News that offers little comfort to Africans at home and abroad – the first case of Coronavirus on the continent has been confirmed.
On 14 February, Egypt became the first African country to report a confirmed case of Coronavirus. A spokesperson for the Health Ministry, Khaled Megahed, said that tests were run on someone suspected to have the virus even though they presented none of the symptoms. Since then, the Egyptian Ministry of Health has informed the World Health Organization and is working together with them to contain the spread. The patient is understood to be a non-Egyptian national.
Egypt’s ability to catch the virus on an asymptomatic patient could be attributed to the detection measures it employed early on, to the praise of the representative of the World Health Organization (WHO) in Egypt Representative John Gabor. After the WHO’s first statement on 7 January about the detection of Coronavirus internationally Health Minister Hala Zayed immediately held a meeting, reportedly on preparedness, with the local WHO office.
At the present time, the Ministry is checking in on other travellers to the country – possibly as the virus was brought into the country by a foreigner whose nationality is unknown to the public. The patient is currently under quarantine at a local hospital. Those who came into contact with the patient since their arrival have been placed under quarantine in their respective homes for the 14 days that it takes to test definitively for the virus.
There has been much talk about Coronavirus and both the continent’s preparedness in the face of the threat – and to what extent the threat for African nations even exists.
Since news of the outbreak and its escalation to Public health epidemic broke, African nations have begun to prepare themselves against Coronavirus.
The WHO identified 13 countries labelled ‘priority’ due to their relations with China. Of these, eight countries have received expert help in coordinating preparedness efforts.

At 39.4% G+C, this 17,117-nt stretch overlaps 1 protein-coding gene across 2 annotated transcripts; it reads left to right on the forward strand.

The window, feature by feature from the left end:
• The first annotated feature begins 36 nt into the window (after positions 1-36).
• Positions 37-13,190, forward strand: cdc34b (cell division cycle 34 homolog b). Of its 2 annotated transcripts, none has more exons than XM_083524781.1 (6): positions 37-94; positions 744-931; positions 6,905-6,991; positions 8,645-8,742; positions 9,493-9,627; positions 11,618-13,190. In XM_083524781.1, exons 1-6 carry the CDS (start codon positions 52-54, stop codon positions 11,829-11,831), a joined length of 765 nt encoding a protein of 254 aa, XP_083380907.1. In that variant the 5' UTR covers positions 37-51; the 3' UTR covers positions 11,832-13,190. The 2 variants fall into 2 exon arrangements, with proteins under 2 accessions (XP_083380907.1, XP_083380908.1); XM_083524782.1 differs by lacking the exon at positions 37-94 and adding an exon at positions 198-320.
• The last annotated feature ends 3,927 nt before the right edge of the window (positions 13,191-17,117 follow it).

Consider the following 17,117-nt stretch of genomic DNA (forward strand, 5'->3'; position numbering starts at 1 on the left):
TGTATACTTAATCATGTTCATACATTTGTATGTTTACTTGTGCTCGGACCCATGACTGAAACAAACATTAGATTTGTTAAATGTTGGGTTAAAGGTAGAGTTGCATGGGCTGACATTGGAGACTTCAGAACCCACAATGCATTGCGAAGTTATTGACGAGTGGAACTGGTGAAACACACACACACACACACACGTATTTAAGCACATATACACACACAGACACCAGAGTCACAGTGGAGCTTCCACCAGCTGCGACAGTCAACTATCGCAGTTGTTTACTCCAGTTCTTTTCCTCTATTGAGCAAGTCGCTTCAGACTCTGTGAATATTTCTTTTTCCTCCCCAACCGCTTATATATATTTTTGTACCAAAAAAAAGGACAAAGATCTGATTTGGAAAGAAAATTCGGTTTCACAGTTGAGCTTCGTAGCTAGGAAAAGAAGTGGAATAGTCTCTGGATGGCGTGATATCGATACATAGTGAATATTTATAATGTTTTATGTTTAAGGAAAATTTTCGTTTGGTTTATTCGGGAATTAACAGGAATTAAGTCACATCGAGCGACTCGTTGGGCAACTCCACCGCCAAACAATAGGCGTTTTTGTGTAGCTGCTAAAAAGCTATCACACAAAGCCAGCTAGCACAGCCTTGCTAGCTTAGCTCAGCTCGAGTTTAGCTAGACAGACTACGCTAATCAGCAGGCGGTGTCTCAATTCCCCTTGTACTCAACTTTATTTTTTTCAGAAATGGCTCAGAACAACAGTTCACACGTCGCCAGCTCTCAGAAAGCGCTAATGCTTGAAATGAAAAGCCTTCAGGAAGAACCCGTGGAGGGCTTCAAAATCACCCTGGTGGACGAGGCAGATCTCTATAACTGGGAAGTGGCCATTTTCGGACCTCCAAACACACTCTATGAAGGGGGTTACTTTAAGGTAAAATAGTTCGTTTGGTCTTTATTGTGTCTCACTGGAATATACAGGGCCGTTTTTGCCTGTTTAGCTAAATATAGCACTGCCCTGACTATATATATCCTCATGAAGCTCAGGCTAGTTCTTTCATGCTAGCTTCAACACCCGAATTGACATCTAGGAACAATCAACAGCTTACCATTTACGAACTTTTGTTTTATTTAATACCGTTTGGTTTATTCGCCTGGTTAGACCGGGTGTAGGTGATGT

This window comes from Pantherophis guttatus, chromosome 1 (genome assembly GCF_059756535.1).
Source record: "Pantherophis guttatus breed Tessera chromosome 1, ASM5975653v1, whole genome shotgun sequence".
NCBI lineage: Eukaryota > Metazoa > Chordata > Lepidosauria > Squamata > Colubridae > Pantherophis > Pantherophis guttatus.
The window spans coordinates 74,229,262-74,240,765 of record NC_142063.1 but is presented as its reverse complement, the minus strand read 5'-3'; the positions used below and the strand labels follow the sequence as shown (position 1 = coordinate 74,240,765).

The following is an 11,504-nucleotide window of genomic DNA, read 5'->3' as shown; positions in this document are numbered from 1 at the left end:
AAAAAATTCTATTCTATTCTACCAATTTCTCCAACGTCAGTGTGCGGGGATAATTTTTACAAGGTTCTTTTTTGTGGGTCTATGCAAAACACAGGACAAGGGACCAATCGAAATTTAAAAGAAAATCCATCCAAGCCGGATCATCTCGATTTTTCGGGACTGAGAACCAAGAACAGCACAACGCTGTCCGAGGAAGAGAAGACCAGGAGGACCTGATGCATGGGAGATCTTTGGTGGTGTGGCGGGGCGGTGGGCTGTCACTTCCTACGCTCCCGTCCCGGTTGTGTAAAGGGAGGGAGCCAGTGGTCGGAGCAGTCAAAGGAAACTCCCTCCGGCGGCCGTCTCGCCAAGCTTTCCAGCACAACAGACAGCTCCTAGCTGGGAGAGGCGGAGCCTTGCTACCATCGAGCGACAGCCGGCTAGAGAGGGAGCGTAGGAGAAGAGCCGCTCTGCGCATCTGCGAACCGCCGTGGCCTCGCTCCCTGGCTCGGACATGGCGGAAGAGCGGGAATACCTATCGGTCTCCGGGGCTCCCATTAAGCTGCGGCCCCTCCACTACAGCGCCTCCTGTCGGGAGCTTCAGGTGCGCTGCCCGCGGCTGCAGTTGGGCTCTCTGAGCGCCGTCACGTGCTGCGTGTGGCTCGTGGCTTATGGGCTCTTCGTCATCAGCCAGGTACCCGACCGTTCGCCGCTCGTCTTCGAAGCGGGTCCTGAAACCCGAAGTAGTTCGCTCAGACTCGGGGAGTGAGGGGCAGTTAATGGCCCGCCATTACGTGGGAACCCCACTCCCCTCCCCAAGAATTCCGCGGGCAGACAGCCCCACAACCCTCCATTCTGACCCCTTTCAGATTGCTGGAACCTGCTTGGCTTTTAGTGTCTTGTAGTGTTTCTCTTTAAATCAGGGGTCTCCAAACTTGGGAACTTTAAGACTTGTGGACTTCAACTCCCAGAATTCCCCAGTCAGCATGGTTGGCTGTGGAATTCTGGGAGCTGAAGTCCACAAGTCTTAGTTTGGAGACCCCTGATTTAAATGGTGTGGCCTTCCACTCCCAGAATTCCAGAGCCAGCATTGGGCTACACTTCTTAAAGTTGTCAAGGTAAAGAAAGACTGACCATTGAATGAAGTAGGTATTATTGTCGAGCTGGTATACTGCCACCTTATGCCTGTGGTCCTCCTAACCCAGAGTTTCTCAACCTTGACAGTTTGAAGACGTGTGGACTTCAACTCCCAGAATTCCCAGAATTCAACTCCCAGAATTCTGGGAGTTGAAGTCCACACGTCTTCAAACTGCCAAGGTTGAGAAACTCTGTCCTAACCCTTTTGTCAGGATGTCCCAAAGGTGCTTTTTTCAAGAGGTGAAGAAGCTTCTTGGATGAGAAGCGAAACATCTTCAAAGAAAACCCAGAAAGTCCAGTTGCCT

Impressively, the continent has sprung to action in the fight against Coronavirus. Just over a week and a half ago, only Senegal and South Africa had the capacity to both test and confirm the virus in samples. Fast forward to today, and some 19 African nations can test for the virus.
But are African countries even at risk?
Some have suggested that Coronavirus can’t survive in warmer climates, and as such most African countries have a natural immunity to it – the exception perhaps being South Africa who’ll enter into winter this June.
“When the season is warmer and more humid, the droplets transmitting [other viruses like the flu] tend to fall out of the air more quickly, therefore limiting its transmission,” explained Yap Boum, the Africa representative for Epicentre, the research arm of Doctors without Borders (MSF) in conversation with DW News.
According to epidemiologist Paul Hunter, a medical professor at Tshwane University of Technology in South Africa, diseases like SARS and Coronavirus – droplet diseases, as they’re known, don’t tend to be much of an issue in African nations. SARS, for example, spread throughout a total of 26 countries worldwide in 2003 but didn’t make any real impact on the African continent.
It remains to be seen if confirmed cases of Coronavirus will appear in other African countries.